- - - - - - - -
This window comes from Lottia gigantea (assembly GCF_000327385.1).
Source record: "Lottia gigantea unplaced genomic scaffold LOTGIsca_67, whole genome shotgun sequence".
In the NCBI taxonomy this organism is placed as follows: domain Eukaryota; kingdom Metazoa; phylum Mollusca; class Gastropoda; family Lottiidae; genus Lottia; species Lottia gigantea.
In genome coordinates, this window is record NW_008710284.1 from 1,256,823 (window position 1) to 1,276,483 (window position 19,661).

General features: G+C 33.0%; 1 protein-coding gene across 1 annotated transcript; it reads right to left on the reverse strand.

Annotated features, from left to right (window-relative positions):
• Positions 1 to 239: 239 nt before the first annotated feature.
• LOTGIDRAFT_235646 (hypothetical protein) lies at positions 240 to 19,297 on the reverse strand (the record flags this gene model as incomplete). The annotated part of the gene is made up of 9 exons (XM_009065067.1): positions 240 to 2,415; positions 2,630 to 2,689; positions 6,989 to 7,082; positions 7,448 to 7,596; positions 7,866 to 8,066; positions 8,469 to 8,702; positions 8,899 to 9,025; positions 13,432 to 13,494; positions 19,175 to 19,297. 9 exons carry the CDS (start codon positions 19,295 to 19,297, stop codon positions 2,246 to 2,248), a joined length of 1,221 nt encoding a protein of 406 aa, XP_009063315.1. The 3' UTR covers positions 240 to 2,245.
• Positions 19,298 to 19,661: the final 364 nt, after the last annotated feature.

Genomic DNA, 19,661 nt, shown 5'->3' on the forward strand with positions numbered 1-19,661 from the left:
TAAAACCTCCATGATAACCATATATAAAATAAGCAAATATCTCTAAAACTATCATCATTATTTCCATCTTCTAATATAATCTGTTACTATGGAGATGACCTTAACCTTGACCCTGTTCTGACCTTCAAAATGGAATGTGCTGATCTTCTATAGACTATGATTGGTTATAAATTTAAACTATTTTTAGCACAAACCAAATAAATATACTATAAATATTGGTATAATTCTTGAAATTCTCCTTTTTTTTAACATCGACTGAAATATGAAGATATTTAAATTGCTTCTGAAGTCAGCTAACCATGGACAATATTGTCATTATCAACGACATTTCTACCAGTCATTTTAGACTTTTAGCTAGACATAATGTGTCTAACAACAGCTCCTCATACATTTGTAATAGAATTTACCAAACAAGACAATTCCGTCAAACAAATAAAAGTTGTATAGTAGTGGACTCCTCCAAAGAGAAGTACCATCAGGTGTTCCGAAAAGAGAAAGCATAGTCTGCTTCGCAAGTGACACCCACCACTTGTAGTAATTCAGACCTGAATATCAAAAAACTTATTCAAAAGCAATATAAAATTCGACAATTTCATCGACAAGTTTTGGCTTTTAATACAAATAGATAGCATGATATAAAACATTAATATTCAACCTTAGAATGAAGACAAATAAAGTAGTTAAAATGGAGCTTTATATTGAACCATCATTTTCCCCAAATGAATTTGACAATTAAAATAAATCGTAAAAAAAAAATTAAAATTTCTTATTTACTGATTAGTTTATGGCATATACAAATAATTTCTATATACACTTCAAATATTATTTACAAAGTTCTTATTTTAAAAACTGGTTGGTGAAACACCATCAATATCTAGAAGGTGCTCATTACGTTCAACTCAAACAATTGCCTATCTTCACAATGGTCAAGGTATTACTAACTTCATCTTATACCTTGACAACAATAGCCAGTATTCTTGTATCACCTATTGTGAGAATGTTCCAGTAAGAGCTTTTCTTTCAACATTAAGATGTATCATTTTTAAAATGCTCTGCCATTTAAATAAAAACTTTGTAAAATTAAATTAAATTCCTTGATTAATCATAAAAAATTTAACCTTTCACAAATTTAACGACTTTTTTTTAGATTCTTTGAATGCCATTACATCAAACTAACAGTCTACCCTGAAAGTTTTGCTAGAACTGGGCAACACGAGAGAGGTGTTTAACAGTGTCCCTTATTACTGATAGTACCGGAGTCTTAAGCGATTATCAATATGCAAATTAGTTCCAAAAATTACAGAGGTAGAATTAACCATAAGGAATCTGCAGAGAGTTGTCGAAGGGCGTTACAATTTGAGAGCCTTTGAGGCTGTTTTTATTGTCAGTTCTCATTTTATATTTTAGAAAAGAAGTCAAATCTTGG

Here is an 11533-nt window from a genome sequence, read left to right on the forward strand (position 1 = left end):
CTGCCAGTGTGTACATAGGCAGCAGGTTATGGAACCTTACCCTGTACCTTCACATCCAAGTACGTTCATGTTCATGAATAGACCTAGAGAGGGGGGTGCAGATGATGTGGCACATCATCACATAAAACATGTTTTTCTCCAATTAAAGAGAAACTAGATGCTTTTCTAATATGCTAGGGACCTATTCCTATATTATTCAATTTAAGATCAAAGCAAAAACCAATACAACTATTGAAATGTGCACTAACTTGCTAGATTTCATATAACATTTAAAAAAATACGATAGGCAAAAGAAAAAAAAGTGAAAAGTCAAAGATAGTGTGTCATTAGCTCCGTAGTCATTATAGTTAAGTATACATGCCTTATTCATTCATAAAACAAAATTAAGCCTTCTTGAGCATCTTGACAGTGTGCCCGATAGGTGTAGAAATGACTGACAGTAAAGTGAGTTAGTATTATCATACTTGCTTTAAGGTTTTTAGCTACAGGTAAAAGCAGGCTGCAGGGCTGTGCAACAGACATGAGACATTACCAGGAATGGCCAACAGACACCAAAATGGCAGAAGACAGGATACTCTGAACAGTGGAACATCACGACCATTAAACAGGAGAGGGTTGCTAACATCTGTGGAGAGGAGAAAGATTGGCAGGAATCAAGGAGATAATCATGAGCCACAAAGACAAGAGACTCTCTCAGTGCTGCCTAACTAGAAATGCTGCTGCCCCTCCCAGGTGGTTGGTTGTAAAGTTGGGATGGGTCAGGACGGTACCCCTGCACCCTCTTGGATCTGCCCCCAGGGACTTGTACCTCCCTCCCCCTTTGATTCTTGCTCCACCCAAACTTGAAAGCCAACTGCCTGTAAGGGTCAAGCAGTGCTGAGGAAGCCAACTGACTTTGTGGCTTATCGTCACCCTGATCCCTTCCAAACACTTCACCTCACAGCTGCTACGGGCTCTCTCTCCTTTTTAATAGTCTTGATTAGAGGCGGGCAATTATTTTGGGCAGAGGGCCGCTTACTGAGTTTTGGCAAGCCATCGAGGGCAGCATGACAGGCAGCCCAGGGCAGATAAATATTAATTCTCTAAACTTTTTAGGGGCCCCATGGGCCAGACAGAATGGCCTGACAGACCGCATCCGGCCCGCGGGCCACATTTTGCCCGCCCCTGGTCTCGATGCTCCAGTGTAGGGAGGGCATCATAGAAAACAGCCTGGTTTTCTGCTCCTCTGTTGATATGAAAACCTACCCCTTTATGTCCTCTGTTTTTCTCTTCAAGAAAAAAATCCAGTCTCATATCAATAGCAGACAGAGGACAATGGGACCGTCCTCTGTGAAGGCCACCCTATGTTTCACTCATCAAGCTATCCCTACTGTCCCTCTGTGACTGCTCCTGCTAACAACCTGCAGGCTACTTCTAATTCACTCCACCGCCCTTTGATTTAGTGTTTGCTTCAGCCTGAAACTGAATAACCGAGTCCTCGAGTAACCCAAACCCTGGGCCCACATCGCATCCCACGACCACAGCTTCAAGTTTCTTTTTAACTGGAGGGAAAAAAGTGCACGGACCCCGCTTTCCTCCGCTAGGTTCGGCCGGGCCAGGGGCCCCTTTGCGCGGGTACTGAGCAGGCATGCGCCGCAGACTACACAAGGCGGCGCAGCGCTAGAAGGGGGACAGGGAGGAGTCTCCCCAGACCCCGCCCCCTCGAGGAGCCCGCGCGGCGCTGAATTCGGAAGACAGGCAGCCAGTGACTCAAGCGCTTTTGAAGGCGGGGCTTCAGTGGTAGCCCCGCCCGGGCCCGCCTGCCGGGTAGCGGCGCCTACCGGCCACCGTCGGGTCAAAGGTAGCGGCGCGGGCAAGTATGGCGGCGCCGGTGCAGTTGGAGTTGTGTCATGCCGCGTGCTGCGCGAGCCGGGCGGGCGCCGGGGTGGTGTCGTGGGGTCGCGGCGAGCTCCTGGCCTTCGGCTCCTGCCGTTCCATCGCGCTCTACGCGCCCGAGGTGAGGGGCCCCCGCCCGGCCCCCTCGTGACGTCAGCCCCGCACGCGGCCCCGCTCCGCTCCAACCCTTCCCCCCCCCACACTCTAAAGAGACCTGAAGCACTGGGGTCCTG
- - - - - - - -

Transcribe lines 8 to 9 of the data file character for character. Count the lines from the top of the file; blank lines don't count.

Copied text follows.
• LOTGIDRAFT_235646 (hypothetical protein) lies at positions 240 to 19,297 on the reverse strand (the record flags this gene model as incomplete). The annotated part of the gene is made up of 9 exons (XM_009065067.1): positions 240 to 2,415; positions 2,630 to 2,689; positions 6,989 to 7,082; positions 7,448 to 7,596; positions 7,866 to 8,066; positions 8,469 to 8,702; positions 8,899 to 9,025; positions 13,432 to 13,494; positions 19,175 to 19,297. 9 exons carry the CDS (start codon positions 19,295 to 19,297, stop codon positions 2,246 to 2,248), a joined length of 1,221 nt encoding a protein of 406 aa, XP_009063315.1. The 3' UTR covers positions 240 to 2,245.
• Positions 19,298 to 19,661: the final 364 nt, after the last annotated feature.